Bristling with natural gems, where the uncommon is commonly seen

When her local common was threatened with development, Rae became involved with the local campaign to save it, and a poetry collection was soon born...

I first became aware of West Cross common in 2020, during lockdown. We had hardly noticed it before, this overgrown brambly place on the edge of the estate. But we discovered it on our daily walks during lockdown. Just five minutes from our house and we were into a wonderland of green pathways, ringing with birdsong, and a maze of pathways that seemed to spit us out in a different place each time.

And then we saw the notices. Laminated A4, tied to lampposts with string. Coastal Housing were applying for permission to build houses on the common. I wasn't the only resident shocked by the possibility - and by the wonders of social media we came together and did our best to find out more, and see what we could do to protest against the plans.

We discovered the many contradictions of common land. Privately owned, but publicly accessible; wild, but somehow tamed and managed - a kind of half-land, with half-rights and half-rules. Owned by the Duke of Beaufort's Estate, the Somerset Trust, so it could be bought and sold. I had wrongly assumed commons belonged to everyone.

Like many environmental campaigns, we've had our ups and downs, our successes and failures. We have already lost the battle with planners and the local authority - planning permission has now been granted. But this is common land, so it has to be de-registered as such via the Welsh Government, a process which requires an exchange of land to equal or greater value than the common. That process is ongoing, and a public inquiry will be held in August 2024.

But that means there's hope! The notion of the land's value includes its value to local people, and to nature and wildlife. We locals know this is a haven for wildlife - you don't have to spend long on the common to realise it is brimming with birds, insects and unusual plants. It's also extremely wet and boggy, thanks to its peat soil.

Because of the development, I've spent much more time up on the common, trying to understand it, learn more about its riches and enjoy the natural haven it offers. I've discovered it is bristling with species that have, sadly, become uncommon in our daily lives. Plants like sneezewort or tormentil, devil's-bit scabious and bog asphodel are common sights at the right time of year. There are seven species of bat. Campaigners in the group have spotted lizards basking on the bracken, and adders coming out from under it. A common where the uncommon is commonly seen? As I said, this is a place of contradictions.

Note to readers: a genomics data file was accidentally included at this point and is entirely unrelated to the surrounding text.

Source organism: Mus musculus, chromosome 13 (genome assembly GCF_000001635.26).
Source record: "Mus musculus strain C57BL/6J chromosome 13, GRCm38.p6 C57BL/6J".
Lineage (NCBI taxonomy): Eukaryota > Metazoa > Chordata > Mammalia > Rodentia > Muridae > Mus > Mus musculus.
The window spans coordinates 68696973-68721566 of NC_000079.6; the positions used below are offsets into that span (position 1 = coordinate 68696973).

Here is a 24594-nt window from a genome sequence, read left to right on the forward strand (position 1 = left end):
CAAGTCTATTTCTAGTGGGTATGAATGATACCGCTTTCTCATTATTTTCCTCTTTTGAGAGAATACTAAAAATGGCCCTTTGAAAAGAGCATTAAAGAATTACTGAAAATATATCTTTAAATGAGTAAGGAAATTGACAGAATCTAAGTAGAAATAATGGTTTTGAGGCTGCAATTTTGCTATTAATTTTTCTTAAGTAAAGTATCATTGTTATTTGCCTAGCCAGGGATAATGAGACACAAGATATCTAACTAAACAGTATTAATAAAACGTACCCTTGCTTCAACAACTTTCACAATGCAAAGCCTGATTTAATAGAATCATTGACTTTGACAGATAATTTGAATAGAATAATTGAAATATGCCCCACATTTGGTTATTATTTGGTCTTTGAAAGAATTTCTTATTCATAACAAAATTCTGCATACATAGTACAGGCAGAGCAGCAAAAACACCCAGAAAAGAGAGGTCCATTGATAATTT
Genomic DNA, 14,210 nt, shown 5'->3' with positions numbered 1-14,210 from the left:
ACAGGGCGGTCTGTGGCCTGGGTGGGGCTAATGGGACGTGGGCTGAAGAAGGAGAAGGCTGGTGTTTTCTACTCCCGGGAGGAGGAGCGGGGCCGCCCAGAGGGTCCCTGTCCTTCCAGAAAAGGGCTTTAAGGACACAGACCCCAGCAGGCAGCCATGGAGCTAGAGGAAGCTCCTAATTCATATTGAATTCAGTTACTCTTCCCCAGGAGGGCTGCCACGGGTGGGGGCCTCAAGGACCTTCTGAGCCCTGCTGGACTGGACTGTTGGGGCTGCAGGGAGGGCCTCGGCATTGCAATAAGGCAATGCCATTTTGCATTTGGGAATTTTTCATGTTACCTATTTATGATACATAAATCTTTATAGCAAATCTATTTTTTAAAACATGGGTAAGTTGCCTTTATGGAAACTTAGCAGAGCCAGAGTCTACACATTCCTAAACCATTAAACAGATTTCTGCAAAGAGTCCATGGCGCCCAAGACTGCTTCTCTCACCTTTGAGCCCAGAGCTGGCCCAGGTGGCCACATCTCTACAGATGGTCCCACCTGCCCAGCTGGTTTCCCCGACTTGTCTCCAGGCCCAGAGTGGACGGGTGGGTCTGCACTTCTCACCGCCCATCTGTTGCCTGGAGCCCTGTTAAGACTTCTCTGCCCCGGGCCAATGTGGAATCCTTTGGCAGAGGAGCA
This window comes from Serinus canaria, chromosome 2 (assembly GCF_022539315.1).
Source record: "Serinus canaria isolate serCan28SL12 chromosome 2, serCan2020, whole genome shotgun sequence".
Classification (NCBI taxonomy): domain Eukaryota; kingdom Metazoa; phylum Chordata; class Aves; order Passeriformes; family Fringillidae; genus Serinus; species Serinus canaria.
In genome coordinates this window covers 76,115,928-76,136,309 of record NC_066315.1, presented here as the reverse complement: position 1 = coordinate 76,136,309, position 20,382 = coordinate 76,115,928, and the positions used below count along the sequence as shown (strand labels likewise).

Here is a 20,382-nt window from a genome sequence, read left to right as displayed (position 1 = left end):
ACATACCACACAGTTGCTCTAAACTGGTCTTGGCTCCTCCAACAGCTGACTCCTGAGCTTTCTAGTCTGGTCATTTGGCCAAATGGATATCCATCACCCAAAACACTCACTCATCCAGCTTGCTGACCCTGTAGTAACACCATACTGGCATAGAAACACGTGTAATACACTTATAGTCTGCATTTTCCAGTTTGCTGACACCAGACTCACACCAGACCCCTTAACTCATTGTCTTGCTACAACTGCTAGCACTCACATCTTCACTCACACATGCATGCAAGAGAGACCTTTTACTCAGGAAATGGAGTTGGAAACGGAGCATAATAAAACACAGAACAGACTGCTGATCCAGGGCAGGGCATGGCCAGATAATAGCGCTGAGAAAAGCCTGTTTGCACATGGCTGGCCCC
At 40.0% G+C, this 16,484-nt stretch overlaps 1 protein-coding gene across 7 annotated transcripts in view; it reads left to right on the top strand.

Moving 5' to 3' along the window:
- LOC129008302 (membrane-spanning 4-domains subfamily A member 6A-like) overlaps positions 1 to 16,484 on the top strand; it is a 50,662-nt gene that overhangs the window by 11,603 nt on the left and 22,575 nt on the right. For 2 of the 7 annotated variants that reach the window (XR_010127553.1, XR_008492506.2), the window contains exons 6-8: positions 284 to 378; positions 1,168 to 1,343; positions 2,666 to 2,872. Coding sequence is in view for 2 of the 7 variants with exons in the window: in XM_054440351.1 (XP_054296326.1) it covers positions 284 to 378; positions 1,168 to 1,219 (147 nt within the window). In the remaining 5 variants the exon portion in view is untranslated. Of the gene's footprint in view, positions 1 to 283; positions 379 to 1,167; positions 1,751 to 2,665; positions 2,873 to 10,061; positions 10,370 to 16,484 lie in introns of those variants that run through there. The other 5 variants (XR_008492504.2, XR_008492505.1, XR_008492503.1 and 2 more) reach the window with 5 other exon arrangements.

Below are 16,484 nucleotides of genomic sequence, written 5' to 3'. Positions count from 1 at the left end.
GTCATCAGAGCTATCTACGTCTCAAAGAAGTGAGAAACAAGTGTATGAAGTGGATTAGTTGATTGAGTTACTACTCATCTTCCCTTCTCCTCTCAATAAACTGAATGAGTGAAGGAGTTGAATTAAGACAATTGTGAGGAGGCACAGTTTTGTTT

So naturally I have been doing what poets do: writing poems about this special place. Partly I wanted to follow in John Clare's footsteps and record this common in case it is destroyed. He is sometimes called the original eco poet, but he was also a poet much affected by the many Enclosure Acts of the 19th century, which destroyed the open wild commons of his youth and saw them razed and dug over for agriculture. He mourned the loss of his "green forever dear".

As well as recording it, I also hope to get our campaign's message out there, in the hopes of saving this common. It's not too late. The planning process ignored (or was not informed) of the wealth of species on the common, but we now know so much more about it, and we have a chance to make this case to the Welsh Government's planning inspector at the public inquiry.

Until then, I hope we can use art - perhaps poetry, photography or painting (like the wonderful painting on the cover of my book, by one of the campaigners, Mike Crafer) - to engage local people to help them understand what's at stake, and what we risk losing if the development goes ahead.